Plastic Surgery Concern—How to Avoid Scar Migration?

Posted By on Dec 15, 2014 in Face Lift, Plastic Surgeon, Plastic Surgery Blogs, Tummy Tuck | 0 comments


Every time the skin is injured or cut, the body releases collagen to repair the wound—a process that can lead to the appearance of scars. This is something any plastic surgery patient should consider before going under the knife.

However, a good plastic surgeon will make every effort to hide or make the scar less noticeable by placing the incisions within the natural folds of skin, underneath the bikini region, and/or area where scar tissue is less likely to form.

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But scar migration remains a real concern with any plastic surgery, especially when it comes to facelift, breast enhancement surgery, tummy tuck, and body lift.

Leading Los Angeles plastic surgeon Dr. Tarick Smaili says that one way to avoid or at least minimize the risk of scar migration is to take most of the tension off the skin; this is often done by using deep internal sutures to create a stronger “support” to the new contour.

For instance, instead of lifting the facial skin alone during a facelift surgery, doctors today also re-sculpt and tighten the subdermal fat and muscle. While this technique leads to longer swelling and recovery, its results are way better than a skin-only lift which is criticized for its higher risk of wide scarring and short-lived results.

In tummy tuck surgery wherein scar migration is particularly problematic, the hip-to-hip incision positioned underneath the bikini region is supposed to remain low so the patient will have no “issue” wearing a two-piece swimwear.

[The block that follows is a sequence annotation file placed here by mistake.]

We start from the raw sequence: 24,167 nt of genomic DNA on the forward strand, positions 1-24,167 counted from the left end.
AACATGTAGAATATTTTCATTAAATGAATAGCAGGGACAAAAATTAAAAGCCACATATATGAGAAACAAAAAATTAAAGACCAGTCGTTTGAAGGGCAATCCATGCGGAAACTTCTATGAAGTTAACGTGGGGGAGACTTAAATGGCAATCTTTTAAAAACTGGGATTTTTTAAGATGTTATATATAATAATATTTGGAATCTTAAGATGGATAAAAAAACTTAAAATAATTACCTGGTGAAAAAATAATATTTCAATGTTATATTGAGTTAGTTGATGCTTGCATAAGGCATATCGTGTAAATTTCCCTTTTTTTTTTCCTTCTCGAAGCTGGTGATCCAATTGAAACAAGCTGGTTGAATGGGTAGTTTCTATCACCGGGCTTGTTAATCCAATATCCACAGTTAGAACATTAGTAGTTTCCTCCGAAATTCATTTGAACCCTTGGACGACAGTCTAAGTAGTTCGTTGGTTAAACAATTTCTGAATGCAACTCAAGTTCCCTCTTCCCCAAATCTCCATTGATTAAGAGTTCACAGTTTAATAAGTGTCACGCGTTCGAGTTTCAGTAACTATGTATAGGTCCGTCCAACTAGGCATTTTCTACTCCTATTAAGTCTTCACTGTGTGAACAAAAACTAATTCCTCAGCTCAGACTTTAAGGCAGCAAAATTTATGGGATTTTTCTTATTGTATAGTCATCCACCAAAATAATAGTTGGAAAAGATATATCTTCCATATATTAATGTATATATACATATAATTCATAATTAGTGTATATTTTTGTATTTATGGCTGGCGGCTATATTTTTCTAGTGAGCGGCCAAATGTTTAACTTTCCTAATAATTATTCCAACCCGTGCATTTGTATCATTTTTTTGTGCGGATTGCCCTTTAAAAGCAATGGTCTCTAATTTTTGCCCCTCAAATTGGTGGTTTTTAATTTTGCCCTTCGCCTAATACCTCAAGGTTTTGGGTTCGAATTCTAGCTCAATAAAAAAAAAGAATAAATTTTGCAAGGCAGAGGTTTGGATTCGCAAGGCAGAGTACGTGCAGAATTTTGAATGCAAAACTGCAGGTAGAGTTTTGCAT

To prevent the tummy tuck incision to ride up too hide, the renowned Los Angeles plastic surgeon highlights the importance of removing or at least minimizing the tension on the superficial layers of the closure. This technique not only encourages the scar to remain thin and inconspicuous but also leads to accelerated healing.

Aside from too much tension on the superficial layers of the wound, scar migration is also caused by excessive excision of skin during facelift and tummy tuck and other forms of body lift such as arm lift, breast lift, panniculectomy, and thigh lift.

Nevertheless, the right amount of skin excision remains important when dealing with massive weight loss patients suffering from redundant skin whose primary goal is to achieve a near normal appearance.

In the case of breast augmentation surgery in which the inframammary crease (or natural breast fold) is the most commonly used incision site, the risk of scar migration could be avoided by using a conservative implant size, which is determined on the amount of existing skin and other soft tissue.

The problem with using overlarge breast implants is that the scar may migrate too high or too low because they can overstretch the skin and tissue.

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